COCN-P 590 53[thin space (1/6-em)]390 1.81 0.57 −1.11 0.7 −0.84 −0.23
P1 481 57[thin space (1/6-em)]900 2.25 0.62 −1.53 0.72 −0.86 −0.65


The absorption spectrum and molar absorption coefficient of each dye in methylene chloride were determined from their steady-state absorption spectra (Fig. 4). Then, in order to evaluate the ability of the compounds to inject a hole into the NiO valence band (VB) (EVB ∼ 0.12 V vs. Fc+/FcACN)14 and to be regenerated by the iodine based electrolyte image file: c7se00474e-t1.tif,14 the ground-state redox levels of the dyes were determined via cyclic voltamperometry, using Fc+/Fc as a pseudo-reference for comparison with the literature (Fig. S11) and the E0−0 energy was determined optically, from the intersection of the normalized absorption and fluorescence spectra (Fig. S9). In order to assess the orbital composition of the optical transitions and to corroborate the evolution of the redox levels with the structure of the molecules, quantum chemistry calculations with Gaussian 03 Software were performed for every final component (on the carboxylic acid version). Therefore, geometry optimization, orbital energy as well as shape, and a simulation of the absorption spectrum were established (see the ESI).


image file: c7se00474e-f4.tif
Fig. 4 UV/Visible spectra of the four dyes in methylene chloride solution. RBG-174-P: orange trace (triangles). COCO-P: pink trace (squares). BBTX-P: purple trace (stars). COCN-P: blue trace (rounds). Isodensity plots of the HOMO (bottom) and LUMO (top) orbitals of the four dyes. From left to right: RBG-174, COCO, BBTX and COCN.

Optical properties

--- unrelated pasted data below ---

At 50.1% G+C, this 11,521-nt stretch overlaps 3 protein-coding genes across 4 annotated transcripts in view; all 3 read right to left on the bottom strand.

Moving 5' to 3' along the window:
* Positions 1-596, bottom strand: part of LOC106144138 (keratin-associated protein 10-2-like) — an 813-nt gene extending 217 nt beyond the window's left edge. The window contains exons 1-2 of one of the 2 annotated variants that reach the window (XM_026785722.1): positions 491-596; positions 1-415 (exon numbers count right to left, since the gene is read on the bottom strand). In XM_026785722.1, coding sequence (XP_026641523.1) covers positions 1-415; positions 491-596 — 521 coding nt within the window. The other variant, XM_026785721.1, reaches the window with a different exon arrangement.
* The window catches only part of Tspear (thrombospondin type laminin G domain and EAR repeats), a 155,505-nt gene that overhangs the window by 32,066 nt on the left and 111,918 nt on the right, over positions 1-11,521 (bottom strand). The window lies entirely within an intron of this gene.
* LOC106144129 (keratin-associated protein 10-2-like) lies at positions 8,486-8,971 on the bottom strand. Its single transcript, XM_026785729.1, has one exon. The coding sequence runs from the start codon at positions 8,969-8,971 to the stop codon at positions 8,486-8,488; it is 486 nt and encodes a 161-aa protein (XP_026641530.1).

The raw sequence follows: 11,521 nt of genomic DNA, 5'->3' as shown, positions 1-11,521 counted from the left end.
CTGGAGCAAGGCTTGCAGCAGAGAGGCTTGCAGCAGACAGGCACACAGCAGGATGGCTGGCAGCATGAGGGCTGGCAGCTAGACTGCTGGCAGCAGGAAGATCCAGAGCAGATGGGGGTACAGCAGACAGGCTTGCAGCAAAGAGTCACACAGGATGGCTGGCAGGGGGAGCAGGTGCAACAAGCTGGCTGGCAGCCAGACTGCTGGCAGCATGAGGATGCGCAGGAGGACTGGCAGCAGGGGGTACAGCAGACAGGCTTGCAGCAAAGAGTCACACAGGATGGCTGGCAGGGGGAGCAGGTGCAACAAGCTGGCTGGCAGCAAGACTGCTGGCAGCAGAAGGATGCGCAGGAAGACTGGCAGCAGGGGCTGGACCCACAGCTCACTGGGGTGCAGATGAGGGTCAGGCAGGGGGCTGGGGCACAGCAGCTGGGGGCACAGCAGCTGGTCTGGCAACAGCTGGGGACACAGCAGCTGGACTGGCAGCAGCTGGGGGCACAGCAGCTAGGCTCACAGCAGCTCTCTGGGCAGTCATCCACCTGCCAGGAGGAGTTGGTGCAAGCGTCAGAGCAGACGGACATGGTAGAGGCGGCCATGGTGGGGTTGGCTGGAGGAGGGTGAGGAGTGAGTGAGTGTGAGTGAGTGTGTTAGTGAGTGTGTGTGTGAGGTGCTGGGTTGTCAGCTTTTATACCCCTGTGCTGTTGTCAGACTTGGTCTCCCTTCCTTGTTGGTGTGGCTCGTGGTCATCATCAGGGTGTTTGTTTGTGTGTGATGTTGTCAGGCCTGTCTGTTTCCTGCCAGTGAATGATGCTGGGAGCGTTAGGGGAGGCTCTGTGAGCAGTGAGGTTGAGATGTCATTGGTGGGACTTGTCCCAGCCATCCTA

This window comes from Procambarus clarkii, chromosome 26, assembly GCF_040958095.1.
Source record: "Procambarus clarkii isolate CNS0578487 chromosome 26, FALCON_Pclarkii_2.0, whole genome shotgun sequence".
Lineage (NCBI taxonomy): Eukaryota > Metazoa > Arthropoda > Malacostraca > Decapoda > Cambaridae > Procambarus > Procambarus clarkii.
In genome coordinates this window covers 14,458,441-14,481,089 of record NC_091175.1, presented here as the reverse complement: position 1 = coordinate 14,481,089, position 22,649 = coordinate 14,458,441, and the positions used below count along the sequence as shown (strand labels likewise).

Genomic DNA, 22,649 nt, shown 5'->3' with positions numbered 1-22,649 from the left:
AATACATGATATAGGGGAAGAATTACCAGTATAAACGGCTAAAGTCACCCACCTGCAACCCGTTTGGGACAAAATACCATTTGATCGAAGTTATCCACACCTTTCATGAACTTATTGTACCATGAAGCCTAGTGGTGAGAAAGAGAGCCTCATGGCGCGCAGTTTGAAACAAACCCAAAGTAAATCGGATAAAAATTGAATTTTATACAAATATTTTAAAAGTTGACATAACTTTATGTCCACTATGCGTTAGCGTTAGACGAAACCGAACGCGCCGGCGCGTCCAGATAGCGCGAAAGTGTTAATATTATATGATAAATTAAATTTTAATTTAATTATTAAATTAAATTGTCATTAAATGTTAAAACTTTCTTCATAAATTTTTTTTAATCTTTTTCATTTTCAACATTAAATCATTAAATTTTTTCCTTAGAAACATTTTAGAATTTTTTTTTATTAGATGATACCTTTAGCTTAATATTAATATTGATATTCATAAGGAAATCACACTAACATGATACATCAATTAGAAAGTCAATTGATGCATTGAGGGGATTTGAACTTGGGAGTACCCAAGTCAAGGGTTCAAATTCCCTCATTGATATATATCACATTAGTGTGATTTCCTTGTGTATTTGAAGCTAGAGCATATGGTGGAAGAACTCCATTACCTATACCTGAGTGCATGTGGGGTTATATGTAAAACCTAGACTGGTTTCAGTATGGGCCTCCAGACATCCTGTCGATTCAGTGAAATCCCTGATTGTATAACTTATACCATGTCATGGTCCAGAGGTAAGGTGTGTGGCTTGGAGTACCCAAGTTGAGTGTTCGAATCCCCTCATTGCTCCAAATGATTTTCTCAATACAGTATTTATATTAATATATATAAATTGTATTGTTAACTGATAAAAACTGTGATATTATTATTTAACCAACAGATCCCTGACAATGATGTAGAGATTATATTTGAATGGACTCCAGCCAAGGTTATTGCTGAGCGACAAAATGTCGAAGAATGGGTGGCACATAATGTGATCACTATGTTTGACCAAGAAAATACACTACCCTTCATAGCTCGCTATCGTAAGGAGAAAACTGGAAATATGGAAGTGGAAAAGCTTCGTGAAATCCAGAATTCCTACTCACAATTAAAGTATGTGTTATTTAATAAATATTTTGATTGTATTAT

The UV visible absorption spectra of the four bithiophene dyes are presented in Fig. 4. All the dyes display two main and intense absorption bands. The highest energy band is centred at approximately 360 nm, and its intensity varies between 30[thin space (1/6-em)]000 and 50[thin space (1/6-em)]000 mol−1 L cm−1. Judging from the quantum calculations, this band orbital composition varies from one dye to another, but always comprises a contribution centred on the donor part (see the ESI). In agreement with the theoretical calculation of the orbital's energy, when the electron affinity of the acceptor is increased, the lowest energy band shifts toward higher wavelengths: 442 nm for RBG-174-P, 519 nm for COCO-P, 542 nm for BBTX-P and 590 nm for COCN-P. In particular, the strong 2-(3-oxo-indan-1-ylidene)-malonitrile acceptor enables reaching the red part of the spectrum (absorption up to ca. 680 nm). As expected, quantum chemistry calculations attribute this band to a push–pull transition. Its molar absorption coefficient (at the peak wavelength) varies from 27[thin space (1/6-em)]100 mol−1 cm−1 L for RBG-174-P to 43[thin space (1/6-em)]700 mol−1 cm−1 L for the dye COCO-P, 64[thin space (1/6-em)]500 mol−1 cm−1 L for the dye BBTX-P and finally 53[thin space (1/6-em)]400 mol−1 cm−1 L for the dye COCN-P. The very high value for BBTX-P is advantageous to compete with the NiO self-absorption.3 One interpretation for the evolution of the molar absorption coefficient values across the dye series is to consider that most of the HOMO/LUMO overlapping occurs on the bithiophene part of the molecules. Keeping in mind that a push–pull transition is a displacement of the electronic density from the donor part to the acceptor part of the dye, we correlated the intensity of the push–pull transitions with the dihedral angle between the two thiophene rings of the dyes. These angles can be seen as a “brake” to the electronic motion through the thiophene bridge triggered by light irradiation. As can be seen, there is a clear linear relationship between the inter-thiophene angle and the molar absorption coefficient (Fig. 5). BBTX-P is a strongly absorbing dye, owing to its perfectly flat geometry (inter-thiophene angle close or equal to 1.58°).